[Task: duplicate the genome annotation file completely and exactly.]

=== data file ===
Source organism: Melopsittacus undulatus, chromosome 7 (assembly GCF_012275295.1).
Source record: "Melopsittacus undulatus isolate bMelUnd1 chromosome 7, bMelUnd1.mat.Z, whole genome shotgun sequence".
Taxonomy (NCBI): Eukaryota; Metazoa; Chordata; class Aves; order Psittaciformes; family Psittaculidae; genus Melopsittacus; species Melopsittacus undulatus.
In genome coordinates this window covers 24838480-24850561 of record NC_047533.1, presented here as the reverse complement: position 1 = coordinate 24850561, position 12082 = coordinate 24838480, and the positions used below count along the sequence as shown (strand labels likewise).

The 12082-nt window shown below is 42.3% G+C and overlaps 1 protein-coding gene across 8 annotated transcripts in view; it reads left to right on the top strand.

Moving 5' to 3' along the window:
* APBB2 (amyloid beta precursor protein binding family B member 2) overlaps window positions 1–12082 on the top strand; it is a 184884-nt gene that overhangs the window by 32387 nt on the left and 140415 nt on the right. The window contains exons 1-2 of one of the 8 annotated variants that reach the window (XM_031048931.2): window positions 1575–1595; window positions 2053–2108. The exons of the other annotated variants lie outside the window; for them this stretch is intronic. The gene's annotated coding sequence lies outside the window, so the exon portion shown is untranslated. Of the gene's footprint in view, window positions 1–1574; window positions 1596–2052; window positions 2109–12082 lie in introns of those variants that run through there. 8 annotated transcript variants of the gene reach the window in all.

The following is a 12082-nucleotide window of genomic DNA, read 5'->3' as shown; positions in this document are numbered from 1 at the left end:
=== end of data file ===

Source organism: Melopsittacus undulatus, chromosome 7 (assembly GCF_012275295.1).
Source record: "Melopsittacus undulatus isolate bMelUnd1 chromosome 7, bMelUnd1.mat.Z, whole genome shotgun sequence".
Taxonomy (NCBI): Eukaryota; Metazoa; Chordata; class Aves; order Psittaciformes; family Psittaculidae; genus Melopsittacus; species Melopsittacus undulatus.
In genome coordinates this window covers 24838480-24850561 of record NC_047533.1, presented here as the reverse complement: position 1 = coordinate 24850561, position 12082 = coordinate 24838480, and the positions used below count along the sequence as shown (strand labels likewise).

The 12082-nt window shown below is 42.3% G+C and overlaps 1 protein-coding gene across 8 annotated transcripts in view; it reads left to right on the top strand.

Moving 5' to 3' along the window:
* APBB2 (amyloid beta precursor protein binding family B member 2) overlaps window positions 1–12082 on the top strand; it is a 184884-nt gene that overhangs the window by 32387 nt on the left and 140415 nt on the right. The window contains exons 1-2 of one of the 8 annotated variants that reach the window (XM_031048931.2): window positions 1575–1595; window positions 2053–2108. The exons of the other annotated variants lie outside the window; for them this stretch is intronic. The gene's annotated coding sequence lies outside the window, so the exon portion shown is untranslated. Of the gene's footprint in view, window positions 1–1574; window positions 1596–2052; window positions 2109–12082 lie in introns of those variants that run through there. 8 annotated transcript variants of the gene reach the window in all.

The following is a 12082-nucleotide window of genomic DNA, read 5'->3' as shown; positions in this document are numbered from 1 at the left end: